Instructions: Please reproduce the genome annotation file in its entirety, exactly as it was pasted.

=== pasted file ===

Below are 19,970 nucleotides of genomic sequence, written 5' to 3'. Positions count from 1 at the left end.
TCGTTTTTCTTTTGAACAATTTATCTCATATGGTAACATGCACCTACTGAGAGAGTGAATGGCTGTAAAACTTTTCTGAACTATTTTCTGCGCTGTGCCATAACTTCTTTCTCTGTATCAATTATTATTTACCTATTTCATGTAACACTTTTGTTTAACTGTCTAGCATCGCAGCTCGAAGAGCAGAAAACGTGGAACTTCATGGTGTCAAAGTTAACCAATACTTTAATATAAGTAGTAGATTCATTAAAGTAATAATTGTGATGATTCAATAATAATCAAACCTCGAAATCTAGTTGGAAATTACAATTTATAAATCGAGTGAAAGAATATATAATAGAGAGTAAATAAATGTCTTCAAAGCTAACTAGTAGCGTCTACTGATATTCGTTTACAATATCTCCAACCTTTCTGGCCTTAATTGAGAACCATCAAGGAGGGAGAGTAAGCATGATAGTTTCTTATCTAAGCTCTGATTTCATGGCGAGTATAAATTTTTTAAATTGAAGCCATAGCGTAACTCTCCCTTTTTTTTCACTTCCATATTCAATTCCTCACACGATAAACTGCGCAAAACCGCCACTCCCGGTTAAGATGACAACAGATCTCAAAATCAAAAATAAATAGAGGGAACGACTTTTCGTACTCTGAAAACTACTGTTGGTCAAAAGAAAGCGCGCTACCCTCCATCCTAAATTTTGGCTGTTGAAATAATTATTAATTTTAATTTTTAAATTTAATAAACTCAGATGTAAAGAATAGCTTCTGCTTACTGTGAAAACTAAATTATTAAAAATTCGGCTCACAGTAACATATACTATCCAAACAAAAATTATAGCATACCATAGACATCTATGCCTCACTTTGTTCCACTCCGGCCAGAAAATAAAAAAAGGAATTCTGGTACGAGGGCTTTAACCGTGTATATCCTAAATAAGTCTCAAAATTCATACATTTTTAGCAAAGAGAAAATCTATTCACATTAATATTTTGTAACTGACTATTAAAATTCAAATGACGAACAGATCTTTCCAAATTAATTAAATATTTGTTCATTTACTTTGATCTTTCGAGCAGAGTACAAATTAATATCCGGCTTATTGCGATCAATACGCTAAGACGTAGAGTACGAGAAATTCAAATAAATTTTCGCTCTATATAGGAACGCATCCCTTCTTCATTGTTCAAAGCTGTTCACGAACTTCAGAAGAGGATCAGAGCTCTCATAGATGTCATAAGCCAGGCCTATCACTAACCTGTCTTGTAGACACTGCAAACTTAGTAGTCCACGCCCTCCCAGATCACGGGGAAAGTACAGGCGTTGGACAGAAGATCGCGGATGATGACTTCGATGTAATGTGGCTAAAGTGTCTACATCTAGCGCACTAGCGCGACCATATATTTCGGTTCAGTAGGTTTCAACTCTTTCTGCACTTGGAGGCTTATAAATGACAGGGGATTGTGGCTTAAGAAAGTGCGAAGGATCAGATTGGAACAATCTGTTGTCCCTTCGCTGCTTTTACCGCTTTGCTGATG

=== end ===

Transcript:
Below are 19,970 nucleotides of genomic sequence, written 5' to 3'. Positions count from 1 at the left end.
TCGTTTTTCTTTTGAACAATTTATCTCATATGGTAACATGCACCTACTGAGAGAGTGAATGGCTGTAAAACTTTTCTGAACTATTTTCTGCGCTGTGCCATAACTTCTTTCTCTGTATCAATTATTATTTACCTATTTCATGTAACACTTTTGTTTAACTGTCTAGCATCGCAGCTCGAAGAGCAGAAAACGTGGAACTTCATGGTGTCAAAGTTAACCAATACTTTAATATAAGTAGTAGATTCATTAAAGTAATAATTGTGATGATTCAATAATAATCAAACCTCGAAATCTAGTTGGAAATTACAATTTATAAATCGAGTGAAAGAATATATAATAGAGAGTAAATAAATGTCTTCAAAGCTAACTAGTAGCGTCTACTGATATTCGTTTACAATATCTCCAACCTTTCTGGCCTTAATTGAGAACCATCAAGGAGGGAGAGTAAGCATGATAGTTTCTTATCTAAGCTCTGATTTCATGGCGAGTATAAATTTTTTAAATTGAAGCCATAGCGTAACTCTCCCTTTTTTTTCACTTCCATATTCAATTCCTCACACGATAAACTGCGCAAAACCGCCACTCCCGGTTAAGATGACAACAGATCTCAAAATCAAAAATAAATAGAGGGAACGACTTTTCGTACTCTGAAAACTACTGTTGGTCAAAAGAAAGCGCGCTACCCTCCATCCTAAATTTTGGCTGTTGAAATAATTATTAATTTTAATTTTTAAATTTAATAAACTCAGATGTAAAGAATAGCTTCTGCTTACTGTGAAAACTAAATTATTAAAAATTCGGCTCACAGTAACATATACTATCCAAACAAAAATTATAGCATACCATAGACATCTATGCCTCACTTTGTTCCACTCCGGCCAGAAAATAAAAAAAGGAATTCTGGTACGAGGGCTTTAACCGTGTATATCCTAAATAAGTCTCAAAATTCATACATTTTTAGCAAAGAGAAAATCTATTCACATTAATATTTTGTAACTGACTATTAAAATTCAAATGACGAACAGATCTTTCCAAATTAATTAAATATTTGTTCATTTACTTTGATCTTTCGAGCAGAGTACAAATTAATATCCGGCTTATTGCGATCAATACGCTAAGACGTAGAGTACGAGAAATTCAAATAAATTTTCGCTCTATATAGGAACGCATCCCTTCTTCATTGTTCAAAGCTGTTCACGAACTTCAGAAGAGGATCAGAGCTCTCATAGATGTCATAAGCCAGGCCTATCACTAACCTGTCTTGTAGACACTGCAAACTTAGTAGTCCACGCCCTCCCAGATCACGGGGAAAGTACAGGCGTTGGACAGAAGATCGCGGATGATGACTTCGATGTAATGTGGCTAAAGTGTCTACATCTAGCGCACTAGCGCGACCATATATTTCGGTTCAGTAGGTTTCAACTCTTTCTGCACTTGGAGGCTTATAAATGACAGGGGATTGTGGCTTAAGAAAGTGCGAAGGATCAGATTGGAACAATCTGTTGTCCCTTCGCTGCTTTTACCGCTTTGCTGATG